AN INNOVATIVE approach to bringing the various strands of advice for dairy farmers, 'Dairy Tech', has been launched by Davidsons Animal Feeds.

Launched this week at AgriScot, the initiative hopes to give farmers the benefit of 'a second pair of eyes', when looking at their business, according to Davidson's specialist, Fraser McNicol.

"There's so much advice out there, that sometimes it's easy to be led down the garden path by some of it. This service offers to become part of your management team by helping to give a true evaluation of what information will be useful to you – and it's not just about feeding, but a whole range of management options for your herd."

Davidson's Dairy Tech team have all been issued with NIR (near infra-red) kit which gives accurate knowledge of moist feed and forage to help them evaluate rations, while plate meters can do the same for grass during the growing season. They will also use dung sampling and feed separators to enable them to go in to the fine detail of ration make-up and formulation.

Sam Hodgson, one of the Dairy Tech team, added: "Whatever we do has to be cost effective and so we track data like income over feed, and feed rates per litre of milk produced. This will be extrapolated across all aspects of herd management, from transition management to milk recording."

James Bendle, another member of the team, added: "We all appreciate it's not a machine we're dealing with – it's a ruminant and there are all sorts of things that can go wrong with her. Transition management systems (TMS), for instance, are key areas where we can help.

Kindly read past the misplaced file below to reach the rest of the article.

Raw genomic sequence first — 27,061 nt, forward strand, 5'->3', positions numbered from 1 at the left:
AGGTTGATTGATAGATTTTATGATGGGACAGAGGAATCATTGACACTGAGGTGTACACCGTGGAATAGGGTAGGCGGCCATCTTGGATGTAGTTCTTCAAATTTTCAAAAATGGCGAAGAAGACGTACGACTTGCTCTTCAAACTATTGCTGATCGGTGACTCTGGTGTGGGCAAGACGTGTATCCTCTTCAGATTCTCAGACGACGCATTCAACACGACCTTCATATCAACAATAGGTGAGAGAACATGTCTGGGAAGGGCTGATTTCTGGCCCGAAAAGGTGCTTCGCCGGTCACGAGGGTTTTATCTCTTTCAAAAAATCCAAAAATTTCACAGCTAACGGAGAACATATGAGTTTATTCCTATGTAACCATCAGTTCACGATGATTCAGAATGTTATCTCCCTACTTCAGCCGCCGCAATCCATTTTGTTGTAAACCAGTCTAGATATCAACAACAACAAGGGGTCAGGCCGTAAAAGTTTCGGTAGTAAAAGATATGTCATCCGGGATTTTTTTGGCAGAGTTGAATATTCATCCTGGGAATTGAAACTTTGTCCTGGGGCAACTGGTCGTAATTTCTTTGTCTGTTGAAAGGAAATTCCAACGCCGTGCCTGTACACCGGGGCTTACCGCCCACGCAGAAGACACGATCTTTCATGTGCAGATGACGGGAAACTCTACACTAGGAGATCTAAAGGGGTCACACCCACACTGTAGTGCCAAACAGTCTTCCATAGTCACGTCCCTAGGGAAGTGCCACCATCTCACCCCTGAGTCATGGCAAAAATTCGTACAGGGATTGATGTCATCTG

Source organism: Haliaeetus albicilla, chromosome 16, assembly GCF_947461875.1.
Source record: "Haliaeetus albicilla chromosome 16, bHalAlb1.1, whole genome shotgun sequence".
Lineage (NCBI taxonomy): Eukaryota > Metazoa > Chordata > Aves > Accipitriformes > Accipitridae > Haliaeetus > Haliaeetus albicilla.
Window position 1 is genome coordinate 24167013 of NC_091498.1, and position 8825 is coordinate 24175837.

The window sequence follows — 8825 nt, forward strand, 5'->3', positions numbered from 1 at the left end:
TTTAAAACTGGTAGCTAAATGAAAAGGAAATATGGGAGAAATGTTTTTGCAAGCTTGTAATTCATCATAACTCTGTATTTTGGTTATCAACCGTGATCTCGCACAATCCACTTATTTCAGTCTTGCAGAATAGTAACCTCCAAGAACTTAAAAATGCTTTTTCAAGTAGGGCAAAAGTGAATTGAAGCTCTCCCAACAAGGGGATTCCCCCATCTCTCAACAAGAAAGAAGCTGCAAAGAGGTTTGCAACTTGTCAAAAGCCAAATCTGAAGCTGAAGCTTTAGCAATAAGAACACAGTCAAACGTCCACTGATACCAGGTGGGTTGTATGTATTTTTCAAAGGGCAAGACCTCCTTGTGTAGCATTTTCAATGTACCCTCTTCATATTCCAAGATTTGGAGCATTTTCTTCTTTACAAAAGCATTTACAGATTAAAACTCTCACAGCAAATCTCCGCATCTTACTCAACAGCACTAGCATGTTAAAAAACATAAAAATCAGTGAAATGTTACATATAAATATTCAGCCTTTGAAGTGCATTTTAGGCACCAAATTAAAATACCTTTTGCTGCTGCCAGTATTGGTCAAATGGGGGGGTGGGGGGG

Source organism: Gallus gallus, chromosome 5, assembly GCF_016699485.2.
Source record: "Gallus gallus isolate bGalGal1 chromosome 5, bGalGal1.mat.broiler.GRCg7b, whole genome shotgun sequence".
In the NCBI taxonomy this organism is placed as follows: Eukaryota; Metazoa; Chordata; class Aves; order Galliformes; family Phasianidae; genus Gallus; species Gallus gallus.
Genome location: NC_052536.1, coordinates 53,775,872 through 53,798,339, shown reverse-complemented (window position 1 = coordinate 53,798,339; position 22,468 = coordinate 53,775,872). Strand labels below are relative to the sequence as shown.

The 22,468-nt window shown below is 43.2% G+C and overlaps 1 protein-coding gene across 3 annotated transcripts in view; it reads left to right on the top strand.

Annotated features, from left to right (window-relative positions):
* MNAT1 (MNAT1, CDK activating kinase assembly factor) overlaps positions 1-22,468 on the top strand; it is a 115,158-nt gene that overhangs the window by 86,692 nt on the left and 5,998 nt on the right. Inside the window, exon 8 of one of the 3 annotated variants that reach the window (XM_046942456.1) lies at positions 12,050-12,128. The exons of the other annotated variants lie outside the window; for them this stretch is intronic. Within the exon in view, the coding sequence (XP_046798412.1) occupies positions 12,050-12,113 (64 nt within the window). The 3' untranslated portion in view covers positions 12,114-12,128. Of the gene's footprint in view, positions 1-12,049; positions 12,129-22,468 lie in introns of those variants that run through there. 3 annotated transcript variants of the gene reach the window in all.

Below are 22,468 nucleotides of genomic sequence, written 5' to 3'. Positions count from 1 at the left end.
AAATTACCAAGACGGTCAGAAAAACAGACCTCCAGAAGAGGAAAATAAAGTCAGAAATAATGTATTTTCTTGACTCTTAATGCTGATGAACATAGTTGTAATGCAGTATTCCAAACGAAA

"TMS is absolutely fundamental to what any herd can achieve, as is the way young calves and yearling heifers are fed and managed. They are, after all, the future of your herd."

The team cited cases where their holistic approach had helped farmers rectify issues they had. In one case, overfeeding of the wrong type of feed in the robot milker was identified as the reason for a drop in milk production.

That issue had gone on for two months and had cost the farmer concerned £11,000 in lost income from milk, which had dropped by almost 10 litres per cow, per day. A change in the type of feed in in the robot addressed the problem immediately.

In another case, tweaking the diet for a better feed uptake and less 'sorting' by the cows, actually reduced concentrate feeding by 3kg per head per day, resulting in a 60p saving per cow. This was worth about £7000-8000 per annum to the farmer concerned for his 350-cow herd.

"Changes like this won't apply in all cases, but sometimes the extra set of eyes we can provide will give a simple solution to a big problem," said Mr Bendle. "Sometimes it is just slowly managing the transition from one type of feed to another, or even identifying that one silage pit is different from another."

Davidsons, of course, is mainly a feed business, but the Dairy Tech team is not tied to feed sales. "We're proud of the fact that our 'contract' with farmers is that we deliver!" said Billy Davidson, who started the business in 1977. " Our reputation is based on the fact that we're in this game for the long term.

"The Dairy Tech team are part of that pledge to support our customers. If they're not making money, then neither are we."